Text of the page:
The Silencer eventually uncovers secret plans for a WEC space station, the Vigilance Platform, which can attack any location on Earth from space, meaning cities with a known Resistance presence can simply be annihilated at the leisure of the WEC. All such cities are threatened with orbital bombardment unless they surrender. Concurrently, the player's Resistance cell is betrayed from within, and almost all the non-player characters are killed. Despite these setbacks, the Silencer infiltrates the Vigilance Platform and destroys it. The traitor is also on the station, guarding the lifepods, and challenges the Silencer to a duel over the access card for the last pod. As the Vigilance Platform is exploding, the Silencer is contacted by Chairman Draygan, who swears vengeance against him.
Crusader: No Remorse was developed by Loose Cannon Productions, a division of Origin Systems. It was directed by Tony Zurovec, whose chief inspiration for the game was Castle Wolfenstein. The game uses an advanced version of the Ultima VIII: Pagan isometric view engine featuring full SVGA graphics. The game's audio uses a specially made engine, called Asylum Sound System, which employs MOD files rather than General MIDI, in order to provide good quality without relying on expensive hardware. Each mission and intermission level has its own track. The soundtracks for both games were composed by Andrew Sega and Dan Grandpre of the now-defunct Straylight Productions.
The Crusader games feature full motion video (FMV) sequences with live actors; FMVs are used in cutscenes to further the story, generally through interaction with other characters. These conversations are generally one-sided, as the player character never speaks. Like many Origin games, No Remorse shipped with significant in-universe back-story material, including a fold-out propaganda poster, newspaper and guides from the WEC and the Resistance.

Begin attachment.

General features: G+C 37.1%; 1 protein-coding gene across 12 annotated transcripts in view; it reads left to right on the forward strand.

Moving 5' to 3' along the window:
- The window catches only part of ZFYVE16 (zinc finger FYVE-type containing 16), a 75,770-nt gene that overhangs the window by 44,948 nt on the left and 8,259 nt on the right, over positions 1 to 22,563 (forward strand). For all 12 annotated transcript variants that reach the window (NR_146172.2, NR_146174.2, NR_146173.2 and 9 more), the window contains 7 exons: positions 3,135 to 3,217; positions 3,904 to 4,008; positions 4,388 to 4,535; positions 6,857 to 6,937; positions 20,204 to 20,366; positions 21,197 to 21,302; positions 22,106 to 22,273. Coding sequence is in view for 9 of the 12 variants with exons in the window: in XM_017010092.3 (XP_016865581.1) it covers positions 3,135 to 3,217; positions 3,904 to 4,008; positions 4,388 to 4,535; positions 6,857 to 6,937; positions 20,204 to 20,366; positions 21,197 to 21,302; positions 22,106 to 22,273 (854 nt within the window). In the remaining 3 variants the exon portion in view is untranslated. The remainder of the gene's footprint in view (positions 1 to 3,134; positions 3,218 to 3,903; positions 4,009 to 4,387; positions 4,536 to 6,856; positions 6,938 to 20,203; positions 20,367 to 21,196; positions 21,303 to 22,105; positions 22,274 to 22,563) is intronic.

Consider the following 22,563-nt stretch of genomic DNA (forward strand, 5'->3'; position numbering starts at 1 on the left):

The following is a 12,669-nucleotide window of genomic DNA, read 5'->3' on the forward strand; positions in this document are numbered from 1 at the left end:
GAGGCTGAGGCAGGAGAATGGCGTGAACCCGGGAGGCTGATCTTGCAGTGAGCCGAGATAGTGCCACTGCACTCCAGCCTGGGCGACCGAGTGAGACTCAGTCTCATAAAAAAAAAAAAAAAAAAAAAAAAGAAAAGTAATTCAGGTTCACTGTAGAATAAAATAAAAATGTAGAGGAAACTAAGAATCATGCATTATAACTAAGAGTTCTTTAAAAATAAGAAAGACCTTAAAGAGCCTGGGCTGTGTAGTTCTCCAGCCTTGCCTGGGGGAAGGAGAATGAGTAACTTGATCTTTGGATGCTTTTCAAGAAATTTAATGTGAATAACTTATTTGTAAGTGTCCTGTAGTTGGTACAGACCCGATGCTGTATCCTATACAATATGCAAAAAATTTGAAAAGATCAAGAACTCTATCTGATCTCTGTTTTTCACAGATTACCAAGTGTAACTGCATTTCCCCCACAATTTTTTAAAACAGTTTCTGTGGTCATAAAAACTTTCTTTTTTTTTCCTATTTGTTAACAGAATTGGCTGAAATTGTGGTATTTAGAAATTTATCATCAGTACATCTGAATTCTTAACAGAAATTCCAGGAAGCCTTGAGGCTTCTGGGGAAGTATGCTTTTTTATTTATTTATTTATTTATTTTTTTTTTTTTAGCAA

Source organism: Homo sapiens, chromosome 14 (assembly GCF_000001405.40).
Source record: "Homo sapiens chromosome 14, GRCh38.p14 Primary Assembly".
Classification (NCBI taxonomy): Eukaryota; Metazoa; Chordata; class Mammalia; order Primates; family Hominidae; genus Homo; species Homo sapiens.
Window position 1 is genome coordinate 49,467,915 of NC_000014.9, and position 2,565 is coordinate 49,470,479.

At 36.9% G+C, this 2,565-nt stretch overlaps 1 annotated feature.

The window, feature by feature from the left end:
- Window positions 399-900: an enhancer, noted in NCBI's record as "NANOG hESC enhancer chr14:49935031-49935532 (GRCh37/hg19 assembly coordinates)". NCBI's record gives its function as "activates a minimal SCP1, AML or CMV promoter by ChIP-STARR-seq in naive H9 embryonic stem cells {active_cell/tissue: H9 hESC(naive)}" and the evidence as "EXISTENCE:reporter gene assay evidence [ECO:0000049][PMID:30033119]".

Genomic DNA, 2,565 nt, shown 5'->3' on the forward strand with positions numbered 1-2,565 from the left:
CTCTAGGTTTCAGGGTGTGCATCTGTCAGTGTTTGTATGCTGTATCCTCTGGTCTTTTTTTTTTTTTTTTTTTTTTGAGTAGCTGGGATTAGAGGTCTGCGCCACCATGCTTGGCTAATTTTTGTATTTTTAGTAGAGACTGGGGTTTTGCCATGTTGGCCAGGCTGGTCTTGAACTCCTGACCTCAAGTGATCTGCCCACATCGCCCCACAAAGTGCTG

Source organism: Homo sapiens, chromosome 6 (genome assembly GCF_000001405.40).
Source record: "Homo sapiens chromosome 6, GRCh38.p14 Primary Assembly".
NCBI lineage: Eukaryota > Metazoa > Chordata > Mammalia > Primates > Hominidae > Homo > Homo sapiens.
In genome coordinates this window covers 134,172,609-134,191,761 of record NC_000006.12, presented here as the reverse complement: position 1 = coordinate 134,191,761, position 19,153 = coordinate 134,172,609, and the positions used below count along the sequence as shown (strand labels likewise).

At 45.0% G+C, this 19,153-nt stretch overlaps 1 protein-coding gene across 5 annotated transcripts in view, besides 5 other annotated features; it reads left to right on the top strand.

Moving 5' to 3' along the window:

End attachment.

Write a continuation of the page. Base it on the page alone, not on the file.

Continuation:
Crusader contains several references to Origin's Wing Commander series and is also referenced by other games. The introduction of the game shows a dating system as used in Wing Commander (a year number, followed by a decimal signifying a day). According to Wing Commander backstory, the Terran Confederation is a government that replaced the WEC and the Wing Commander Arena manual "Star*Soldier" has an advertisement for an in-game movie titled No Regret, which is portrayed in the manual as based on true events. Furthermore, an article in the newspaper added to the No Remorse box mentions SHODAN and the Citadel space station in a reference to System Shock, and the blood-soaked operating tables seen throughout certain levels are of the same model used in Bioforge, on which its main character LEX was created on. According to the game's lead designer Tony Zurovec these references are solely easter eggs and Crusader is not sharing a universe with any other game series.
Because Crusader: No Remorse was written in C++ and assembly language, a straight port to gaming consoles was not possible, meaning the code had to be rewritten from scratch for the PlayStation and Saturn versions. Since both the consoles have only 2 MB of RAM each, some aspects had to be scaled back for the conversion; the resolution was cut from 640x480 to 320x240, and the color palette was reduced. In turn, the unique features of each console were utilized to improve on the PC version in places; new music was added to use the music overlays, and the Saturn's second processor was used for background calculations. The forward roll from Crusader: No Regret was added to both console versions.
Jorg Newman, producer of both the PlayStation and Saturn versions, remarked that despite the changes, "overall I'd call this a very conservative, very direct port."
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Crusader: No Remorse was a commercial success. According to Denis Murphy of Retro Gamer, "Tony had hoped that Crusader would sell at least 100,000 copies, yet it eventually sold well over a quarter of a million and generated a higher return on investment than any other standalone product in Origin's history."